Ohio Bill Would Drastically Lower Tuition for Military Members

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by Amanda Johnson

 

Service members, spouses of service members and dependents will be able to pay in-state tuition at all public institutions in the state of Ohio under proposed legislation passed by the Ohio House.

Currently, there are just a handful of exceptions for some members in the military to achieve in-state status for tuition purposes.

“If you are an Ohio resident on full-time, active duty status with the military, you and your dependents are considered residents as long as Ohio has remained your state of domicile and you have fulfilled your tax obligation to the state while on active duty,” Ohio University’s website states.

This exception also applies to non-residents on full-time, active duty status with the military and those who are members of the Ohio National Guard.

According to Rep. Rick Perales, state law needs to be all-encompassing and include all members of the military, such as those members who serve in reserve units.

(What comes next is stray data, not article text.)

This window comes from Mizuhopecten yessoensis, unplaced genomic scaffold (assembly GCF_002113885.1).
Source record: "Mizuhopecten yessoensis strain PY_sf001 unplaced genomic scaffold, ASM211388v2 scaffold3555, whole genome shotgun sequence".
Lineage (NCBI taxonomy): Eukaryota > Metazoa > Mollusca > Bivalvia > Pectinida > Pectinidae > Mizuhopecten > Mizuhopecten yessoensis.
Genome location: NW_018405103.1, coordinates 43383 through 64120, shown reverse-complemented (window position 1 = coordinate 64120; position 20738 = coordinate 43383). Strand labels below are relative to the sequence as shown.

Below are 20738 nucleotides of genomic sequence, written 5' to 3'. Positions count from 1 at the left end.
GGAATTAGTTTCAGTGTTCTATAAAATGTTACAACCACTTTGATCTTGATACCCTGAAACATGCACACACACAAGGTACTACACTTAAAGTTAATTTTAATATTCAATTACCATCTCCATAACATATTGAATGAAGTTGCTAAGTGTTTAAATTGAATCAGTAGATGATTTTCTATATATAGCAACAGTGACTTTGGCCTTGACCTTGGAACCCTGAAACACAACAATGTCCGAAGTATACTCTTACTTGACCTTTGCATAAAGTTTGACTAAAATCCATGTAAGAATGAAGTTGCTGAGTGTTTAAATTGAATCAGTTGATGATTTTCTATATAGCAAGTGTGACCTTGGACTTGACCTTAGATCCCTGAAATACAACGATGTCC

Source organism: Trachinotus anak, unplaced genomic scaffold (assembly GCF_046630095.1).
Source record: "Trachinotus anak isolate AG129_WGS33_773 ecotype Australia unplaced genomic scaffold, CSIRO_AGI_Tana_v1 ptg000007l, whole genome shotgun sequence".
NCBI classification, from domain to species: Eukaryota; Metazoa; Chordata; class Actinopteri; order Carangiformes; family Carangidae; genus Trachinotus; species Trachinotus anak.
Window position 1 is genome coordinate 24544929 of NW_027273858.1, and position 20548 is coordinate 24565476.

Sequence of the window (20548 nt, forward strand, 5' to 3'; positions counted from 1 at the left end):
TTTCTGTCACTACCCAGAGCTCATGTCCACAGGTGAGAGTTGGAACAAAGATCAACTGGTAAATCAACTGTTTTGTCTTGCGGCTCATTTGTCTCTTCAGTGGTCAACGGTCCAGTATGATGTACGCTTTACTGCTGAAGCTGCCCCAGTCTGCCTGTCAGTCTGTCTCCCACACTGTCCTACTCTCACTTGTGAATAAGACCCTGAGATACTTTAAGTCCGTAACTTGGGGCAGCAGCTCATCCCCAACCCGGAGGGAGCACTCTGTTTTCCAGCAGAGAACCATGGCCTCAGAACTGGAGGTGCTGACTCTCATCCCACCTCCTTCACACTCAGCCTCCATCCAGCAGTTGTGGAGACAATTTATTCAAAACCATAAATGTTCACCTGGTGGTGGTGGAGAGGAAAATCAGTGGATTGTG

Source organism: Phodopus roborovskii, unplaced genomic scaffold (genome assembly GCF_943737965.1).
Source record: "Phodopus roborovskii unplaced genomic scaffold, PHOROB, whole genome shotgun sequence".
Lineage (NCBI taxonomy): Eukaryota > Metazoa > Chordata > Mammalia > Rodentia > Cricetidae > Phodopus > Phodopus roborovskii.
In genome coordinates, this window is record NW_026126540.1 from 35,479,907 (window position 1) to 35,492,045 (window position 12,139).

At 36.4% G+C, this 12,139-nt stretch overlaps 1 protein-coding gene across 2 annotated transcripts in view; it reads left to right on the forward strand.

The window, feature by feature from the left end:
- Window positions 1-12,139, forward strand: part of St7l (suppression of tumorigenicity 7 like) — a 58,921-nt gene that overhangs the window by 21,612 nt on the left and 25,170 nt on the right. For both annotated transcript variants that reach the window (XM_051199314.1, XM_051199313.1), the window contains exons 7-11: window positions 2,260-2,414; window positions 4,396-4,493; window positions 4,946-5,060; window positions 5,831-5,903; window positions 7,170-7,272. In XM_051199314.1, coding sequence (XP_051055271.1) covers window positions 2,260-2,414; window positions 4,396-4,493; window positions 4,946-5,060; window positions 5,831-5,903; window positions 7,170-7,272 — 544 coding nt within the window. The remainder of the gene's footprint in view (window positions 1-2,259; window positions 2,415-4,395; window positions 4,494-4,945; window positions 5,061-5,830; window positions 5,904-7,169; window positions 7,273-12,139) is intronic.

“Without a place to permanently call home, it is hard to justify limiting a dependent’s college choices to the state in which his or her parent or guardian was last stationed,” Perales said. “House Bill 16 is a small step Ohio can take to show our military members and their families that we support them and that we appreciate their service to our country.”

Among public institutions in Ohio is Wright State University (WSU) which is just miles away from Wright Patterson Air Force Base (WPAFB). WPAFB is the largest single-site employer in Ohio with approximately 29,300 civilian employees and personnel. The estimated economic impact of WPAFB is more than $15.54 billion.

Amanda Watkins, associate director of WSU’s Veteran and Military Center, told local media the legislation certainly would help military members.

“It expands their higher-ed opportunities and it allows them to find a college that fits their needs. It definitely will help,” she told the Dayton Daily News.

WSU recently adopted a similar proposal to that of HB 16. Since state law requires colleges to charge more for out-of-state tuition and fees than it does to in-state residents, WSU charges non-Ohio residents on active duty just $1 more than in-state students, WSU spokesman Seth Bauguess told the Dayton Daily News.

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Amanda Johnson is a contributor for WatchDog.org.

 

 

 

 

 

 

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